4 Most Common Job Interview Mistakes to Avoid at All Costs


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If you have an upcoming job interview, you’re likely worried about saying or doing something that could hurt your chances of getting the job. What you might not know is there are some things you’re probably doing wrong that you’re not even aware of. Here are the four most common job interview mistakes to avoid at all costs.

1. Trashing a former employer

Did you despise your former boss? It’s in your best interest to keep that information to yourself. When asked about previous employers, do your best to speak positively. Speaking about your former employer in an unflattering way just makes you look bad.

Marielle Smith, vice president of people at GoodHire, says trashing a former employer just shows interviewers who you really are—someone they don’t want on their team. “In my opinion, if you trash a previous employer, or expose a lack of ethical business acumen, there’s no recovery from that. It’s disrespectful, and such actions show employers what type of an employee you would be, and that’s probably not the type of person they’re looking for,” said Smith.

2. Submitting an outdated resume

We know the job search can be tiring, but that isn’t an excuse to ignore your resume. Take time to update your resume with current job information. Don’t forget to make sure your work history is tailored to fit each job you apply for.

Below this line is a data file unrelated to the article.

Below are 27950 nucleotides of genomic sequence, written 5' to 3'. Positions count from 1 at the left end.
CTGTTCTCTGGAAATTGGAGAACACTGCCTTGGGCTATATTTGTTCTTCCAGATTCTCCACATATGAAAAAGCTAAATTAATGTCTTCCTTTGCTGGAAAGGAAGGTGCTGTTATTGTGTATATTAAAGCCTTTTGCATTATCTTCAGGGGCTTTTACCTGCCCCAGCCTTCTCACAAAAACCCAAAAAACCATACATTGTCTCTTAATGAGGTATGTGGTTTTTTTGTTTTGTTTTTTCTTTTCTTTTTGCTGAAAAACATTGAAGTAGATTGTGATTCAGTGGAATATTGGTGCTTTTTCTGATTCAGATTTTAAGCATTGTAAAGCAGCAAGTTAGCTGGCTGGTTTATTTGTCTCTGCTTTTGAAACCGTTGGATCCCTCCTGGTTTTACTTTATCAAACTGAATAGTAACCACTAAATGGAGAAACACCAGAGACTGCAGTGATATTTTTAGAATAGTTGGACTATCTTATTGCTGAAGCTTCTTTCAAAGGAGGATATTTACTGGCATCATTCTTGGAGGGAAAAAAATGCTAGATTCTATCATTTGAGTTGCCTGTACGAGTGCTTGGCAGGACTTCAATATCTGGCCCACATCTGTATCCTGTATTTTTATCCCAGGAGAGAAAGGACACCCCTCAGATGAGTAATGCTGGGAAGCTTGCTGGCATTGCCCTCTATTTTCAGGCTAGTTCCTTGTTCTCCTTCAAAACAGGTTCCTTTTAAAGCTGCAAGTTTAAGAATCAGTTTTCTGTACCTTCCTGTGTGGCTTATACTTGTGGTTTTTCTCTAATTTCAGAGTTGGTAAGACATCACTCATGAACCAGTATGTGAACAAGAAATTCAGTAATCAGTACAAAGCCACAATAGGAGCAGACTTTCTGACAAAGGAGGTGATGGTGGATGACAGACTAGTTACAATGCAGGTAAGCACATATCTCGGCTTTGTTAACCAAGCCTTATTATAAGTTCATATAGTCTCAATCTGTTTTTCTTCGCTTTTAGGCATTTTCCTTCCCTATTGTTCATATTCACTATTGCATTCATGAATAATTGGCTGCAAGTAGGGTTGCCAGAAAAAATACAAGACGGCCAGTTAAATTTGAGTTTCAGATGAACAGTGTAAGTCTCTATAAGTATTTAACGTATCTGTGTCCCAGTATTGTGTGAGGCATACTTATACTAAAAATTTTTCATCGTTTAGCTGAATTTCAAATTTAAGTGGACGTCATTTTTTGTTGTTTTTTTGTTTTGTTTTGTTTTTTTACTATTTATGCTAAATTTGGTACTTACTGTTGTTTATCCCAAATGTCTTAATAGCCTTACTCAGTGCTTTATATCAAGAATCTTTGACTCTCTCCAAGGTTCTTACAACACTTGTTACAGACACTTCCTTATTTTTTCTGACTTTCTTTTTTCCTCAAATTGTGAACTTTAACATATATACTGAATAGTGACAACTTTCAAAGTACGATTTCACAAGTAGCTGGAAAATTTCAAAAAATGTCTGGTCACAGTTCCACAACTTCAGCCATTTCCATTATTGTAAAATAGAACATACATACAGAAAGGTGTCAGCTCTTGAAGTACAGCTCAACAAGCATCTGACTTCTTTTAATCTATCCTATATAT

Robin Schwartz, a managing partner at MFG Jobs, told The Cheat Sheet you can recover from this mistake by bringing an updated resume with you to the interview. “You should always go to an interview with at least a few hard-copy versions of your correct resume. Simply apologize when handing over the newest version and state that your resume has been updated since your initial application,” says Schwartz.

3. Not asking for clarity

If you’ve been on enough interviews, chances are you might have received a question from an interviewer that you didn’t understand. You might feel embarrassed if you don’t understand a question, but it’s best to ask for clarification. The worst thing you could do is guess what the interviewer meant and try to answer a question you don’t understand.

Mark Anthony Dyson, a career consultant and founder of The Voice of Job Seekers, says winging it could result in answering the question incorrectly. “The candidate can walk away from the interview believing he or she killed it, but never really answer the questions asked or establish any rapport,” says Dyson.

4. Lack of enthusiasm

Going on job interviews can be nerve-wracking, and you’re likely exhausted from the search. However, it’s important to stay motivated. Employers are looking for candidates who are excited about the position and the company. You should know what the company’s mission is, how the role you’re applying for fulfills the mission, and be excited about helping the company reach its goal. Looking bored or uninterested could cause the interviewer to pass you over for someone else.

Adrian Ridner, CEO & co-founder of Study.com, says it’s important to show enthusiasm for the company’s mission. “Sometimes candidates don’t let their passion for the company’s mission shine through. Employers look for candidates who are as excited about the mission as they are. If you’re not showing your interest in the mission, you give off the impression you may not be a fully engaged employee,” says Ridner.

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